The Story of the American Space Shuttle

A success and failure at the same time

The American Space Shuttle is arguably the most complex flying machine of all time. While it was revolutionary at the time of its initial design, many people believe it to have cost many more dollars and lives that it bargained for.

The Components of the Shuttle

The entire mechanism at launch is known as the Space Shuttle, but the spaceplane part of it is the Space Shuttle orbiter. Attached to the orbiter are two Solid Rocket Boosters, (SRB) and an external fuel tank.

The SRBs would be used to get the orbiter and fuel tank off the ground and increase their velocity, but after about two minutes they would fall down to earth and be recovered for later use. From then on, the external tank would provide the necessary fuel for the orbiter’s engines to propel the spacecraft into orbit. When there was no more fuel in the external tank, it would be dropped, to burn up in the atmosphere upon reentry. After that, the orbiter would go on its journey, usually ferrying cargo or people to the space station, launching a satellite, or doing some sort of experiment.

An image showing the different component of the shuttle —Image credit: NASA

The True Cost of the Space Shuttle

The Space Shuttle was publicly announced by NASA on September 17, 1976. It was publicized as a low-cost way to easily get from earth to space and back. NASA said there would be 2–4 shuttle flights per week, between the 5 shuttles that would be actively flying. In actuality, the flights only took place every 2–4 months, with there being constant maintenance for sometimes years on end in between individual flights.

NASA ended up spending nearly ten times as much as what they originally were planning throughout the thirty years operating the program. Adjusted for inflation, the total price of the program as a whole was around $200 billion. NASA reportedly said there would be an average failure rate of 1 in every 1,000 launches. However, in the end there was a failure rate of 1 in every 67.5 launches.

A side by side comparison of the 5 shuttles that flew in earth orbit —Image credit: Brian Hoover

Why it Was Criticised

In total there were six different Space Shuttles made, five of which flew into space. The first one made, Enterprise just did test flights on earth, it never flew in space. The other five shuttles were Columbia, Challenger, Discovery, Atlantis, and Endeavour.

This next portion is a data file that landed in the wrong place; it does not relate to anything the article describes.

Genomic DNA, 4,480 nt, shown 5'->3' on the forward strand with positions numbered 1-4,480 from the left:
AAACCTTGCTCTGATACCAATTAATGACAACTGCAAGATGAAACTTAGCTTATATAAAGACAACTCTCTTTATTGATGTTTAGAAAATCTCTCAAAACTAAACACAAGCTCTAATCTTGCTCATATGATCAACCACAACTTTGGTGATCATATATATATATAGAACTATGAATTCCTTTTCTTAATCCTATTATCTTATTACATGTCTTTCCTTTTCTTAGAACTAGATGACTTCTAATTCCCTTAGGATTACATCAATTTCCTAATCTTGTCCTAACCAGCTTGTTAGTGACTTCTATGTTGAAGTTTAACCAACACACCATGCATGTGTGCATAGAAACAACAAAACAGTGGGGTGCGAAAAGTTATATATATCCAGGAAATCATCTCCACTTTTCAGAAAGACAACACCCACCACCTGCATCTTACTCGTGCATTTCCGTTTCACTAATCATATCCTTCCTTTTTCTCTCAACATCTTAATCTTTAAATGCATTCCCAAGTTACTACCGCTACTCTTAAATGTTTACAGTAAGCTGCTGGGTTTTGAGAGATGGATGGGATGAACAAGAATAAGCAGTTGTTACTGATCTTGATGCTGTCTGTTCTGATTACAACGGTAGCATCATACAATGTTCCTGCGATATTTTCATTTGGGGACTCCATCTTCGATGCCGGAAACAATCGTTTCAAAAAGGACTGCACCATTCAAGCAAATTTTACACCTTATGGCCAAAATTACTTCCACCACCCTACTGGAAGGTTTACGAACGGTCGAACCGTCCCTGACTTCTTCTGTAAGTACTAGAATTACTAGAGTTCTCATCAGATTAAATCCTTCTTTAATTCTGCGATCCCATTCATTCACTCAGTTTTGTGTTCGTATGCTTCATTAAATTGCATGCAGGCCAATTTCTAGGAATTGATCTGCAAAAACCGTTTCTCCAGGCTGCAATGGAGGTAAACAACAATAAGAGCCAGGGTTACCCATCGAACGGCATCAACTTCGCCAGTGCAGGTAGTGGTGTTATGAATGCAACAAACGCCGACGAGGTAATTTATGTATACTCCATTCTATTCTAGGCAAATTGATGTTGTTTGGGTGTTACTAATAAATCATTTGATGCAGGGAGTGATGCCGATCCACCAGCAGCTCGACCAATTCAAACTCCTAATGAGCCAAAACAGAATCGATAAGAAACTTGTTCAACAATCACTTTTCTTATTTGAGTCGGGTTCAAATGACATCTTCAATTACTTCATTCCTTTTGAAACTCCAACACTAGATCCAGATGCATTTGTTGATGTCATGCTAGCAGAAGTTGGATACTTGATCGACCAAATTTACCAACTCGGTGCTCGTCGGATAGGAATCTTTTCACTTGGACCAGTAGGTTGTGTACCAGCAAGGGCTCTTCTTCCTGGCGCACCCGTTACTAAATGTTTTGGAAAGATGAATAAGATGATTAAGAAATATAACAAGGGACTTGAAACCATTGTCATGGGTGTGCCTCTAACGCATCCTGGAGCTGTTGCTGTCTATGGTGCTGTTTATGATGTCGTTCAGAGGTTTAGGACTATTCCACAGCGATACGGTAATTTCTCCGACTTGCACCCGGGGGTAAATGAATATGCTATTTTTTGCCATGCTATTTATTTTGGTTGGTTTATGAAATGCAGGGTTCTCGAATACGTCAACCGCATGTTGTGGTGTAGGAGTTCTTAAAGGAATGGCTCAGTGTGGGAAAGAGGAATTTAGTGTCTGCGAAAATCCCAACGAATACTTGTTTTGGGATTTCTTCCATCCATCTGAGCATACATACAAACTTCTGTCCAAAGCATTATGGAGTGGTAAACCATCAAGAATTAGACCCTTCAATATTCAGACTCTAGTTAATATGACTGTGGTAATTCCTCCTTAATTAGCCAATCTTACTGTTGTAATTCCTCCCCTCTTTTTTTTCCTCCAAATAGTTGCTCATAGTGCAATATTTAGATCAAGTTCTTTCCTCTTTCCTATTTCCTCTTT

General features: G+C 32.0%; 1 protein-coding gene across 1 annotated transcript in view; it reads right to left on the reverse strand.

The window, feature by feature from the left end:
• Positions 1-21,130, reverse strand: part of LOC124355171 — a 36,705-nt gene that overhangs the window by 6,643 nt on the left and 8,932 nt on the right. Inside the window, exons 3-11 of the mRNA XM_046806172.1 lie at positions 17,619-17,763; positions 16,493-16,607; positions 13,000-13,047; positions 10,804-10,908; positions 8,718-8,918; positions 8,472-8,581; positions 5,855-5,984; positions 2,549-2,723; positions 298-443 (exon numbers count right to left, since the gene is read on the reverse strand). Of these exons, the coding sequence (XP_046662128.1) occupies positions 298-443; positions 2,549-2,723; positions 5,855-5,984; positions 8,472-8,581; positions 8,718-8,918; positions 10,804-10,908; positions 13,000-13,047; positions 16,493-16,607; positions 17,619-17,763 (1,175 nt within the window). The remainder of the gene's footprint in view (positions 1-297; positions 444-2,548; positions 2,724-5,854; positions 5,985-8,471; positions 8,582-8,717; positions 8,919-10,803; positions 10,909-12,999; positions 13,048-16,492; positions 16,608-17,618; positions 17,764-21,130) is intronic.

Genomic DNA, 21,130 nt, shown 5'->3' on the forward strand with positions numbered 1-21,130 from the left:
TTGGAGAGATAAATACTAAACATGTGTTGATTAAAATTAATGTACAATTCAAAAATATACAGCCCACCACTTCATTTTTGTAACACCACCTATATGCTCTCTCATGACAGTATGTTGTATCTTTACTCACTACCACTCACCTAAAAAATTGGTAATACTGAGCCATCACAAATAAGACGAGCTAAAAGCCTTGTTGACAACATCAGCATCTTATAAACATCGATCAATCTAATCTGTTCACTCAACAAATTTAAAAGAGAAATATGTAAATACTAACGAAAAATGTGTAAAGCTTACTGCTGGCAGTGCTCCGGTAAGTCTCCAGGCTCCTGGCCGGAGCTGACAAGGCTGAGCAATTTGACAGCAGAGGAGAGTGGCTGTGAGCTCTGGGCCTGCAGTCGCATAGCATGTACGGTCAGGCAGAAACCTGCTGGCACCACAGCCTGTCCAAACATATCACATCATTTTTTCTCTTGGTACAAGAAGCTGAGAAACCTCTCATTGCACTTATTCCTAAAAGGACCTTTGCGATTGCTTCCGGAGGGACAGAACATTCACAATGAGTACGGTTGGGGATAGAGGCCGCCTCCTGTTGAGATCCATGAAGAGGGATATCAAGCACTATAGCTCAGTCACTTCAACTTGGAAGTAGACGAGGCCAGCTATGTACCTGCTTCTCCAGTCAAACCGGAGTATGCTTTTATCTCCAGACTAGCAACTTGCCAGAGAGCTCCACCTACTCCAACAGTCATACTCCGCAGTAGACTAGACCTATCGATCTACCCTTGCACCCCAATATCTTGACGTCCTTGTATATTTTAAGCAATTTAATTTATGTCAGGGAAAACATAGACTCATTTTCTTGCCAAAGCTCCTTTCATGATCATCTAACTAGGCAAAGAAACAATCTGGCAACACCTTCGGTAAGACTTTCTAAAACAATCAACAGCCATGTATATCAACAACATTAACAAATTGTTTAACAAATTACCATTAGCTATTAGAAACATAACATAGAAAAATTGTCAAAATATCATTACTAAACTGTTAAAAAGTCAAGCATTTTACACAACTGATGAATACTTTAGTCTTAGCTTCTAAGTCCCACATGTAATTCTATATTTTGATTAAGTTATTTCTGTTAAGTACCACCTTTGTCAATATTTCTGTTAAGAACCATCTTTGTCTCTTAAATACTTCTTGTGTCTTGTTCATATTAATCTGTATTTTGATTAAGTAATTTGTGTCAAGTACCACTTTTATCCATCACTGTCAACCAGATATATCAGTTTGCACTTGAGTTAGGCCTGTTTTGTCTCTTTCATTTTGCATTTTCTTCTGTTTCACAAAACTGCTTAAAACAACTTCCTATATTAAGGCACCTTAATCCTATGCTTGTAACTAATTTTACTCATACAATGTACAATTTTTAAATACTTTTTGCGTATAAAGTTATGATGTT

The Space Shuttle Endeavour being constructed —Image credit:

Many former NASA officials now say the Space Shuttle program was plagued with problems from the beginning. To try to keep on track with what their expectations were for frequency of launches, some shuttles were hastily prepared and maintenanced without proper safety protocol, which many people believe is what led to the disaster of the Challenger and Columbia shuttles.

The Challenger Disaster

For a little bit of backstory, NASA hired originally hired a company called Thiokol to manufacture the SRBs for the shuttle. After the first few flights were a success, NASA engineers started noticing something strange when they examined the SRBs recovered after a launch.

To hold the massive SRBs together, there was tubing on the inside to create a seal. However, after the first few launches they noticed the first of two layers in the seal starting to corrode. They made some temporary fixes and Thiokol got to work improving the design. Unfortunately, they could not fix the problem fully, and many engineers wanted to stop the program for a long period of time to further assess the issue, NASA officials overruled them to adhere to the strict schedule of launches set by the government, seeing as how they were already months behind.

The Challenger explosion — Image credit: Wikipedia

On January 28, 1986 the Space Shuttle Challenger was set to take off. The night before had been a severely cold and wet night, and many engineers were worried about the safety of the astronauts on board. Reportedly, a few Thiokol engineers attempted to contact NASA at the last minute to tell them that the conditions were not safe to launch, but either the message didn’t get there in time or NASA ignored it. When Challenger launched it seemed fine at first, but 73 seconds in, NASA lost communications with the crew and the shuttle was blown up by a huge reaction that was most likely caused from the corrosion of the sealing in the SRBs combined with the cold and wet environment.

The Positives of the Space Shuttle Program

While the Space Shuttle program did have its fair share of issues, it still did some amazing things. The shuttles brought countless capsules into orbit that greatly helped in the construction of the International Space Station, paving the way for many groundbreaking scientific experiments to come. The shuttles have also launched and repaired satellites in orbit. The Space Shuttle program will never be forgotten. While it may be looked on as a failure or waste of money by some, the overall good it has done for science, space exploration, and humanity as a whole is truly unrivaled. We can only hope that something as revolutionary as the Space Shuttle program is around in the future.

Image credit — NASA

Student, Storyteller, and Space Enthusiast

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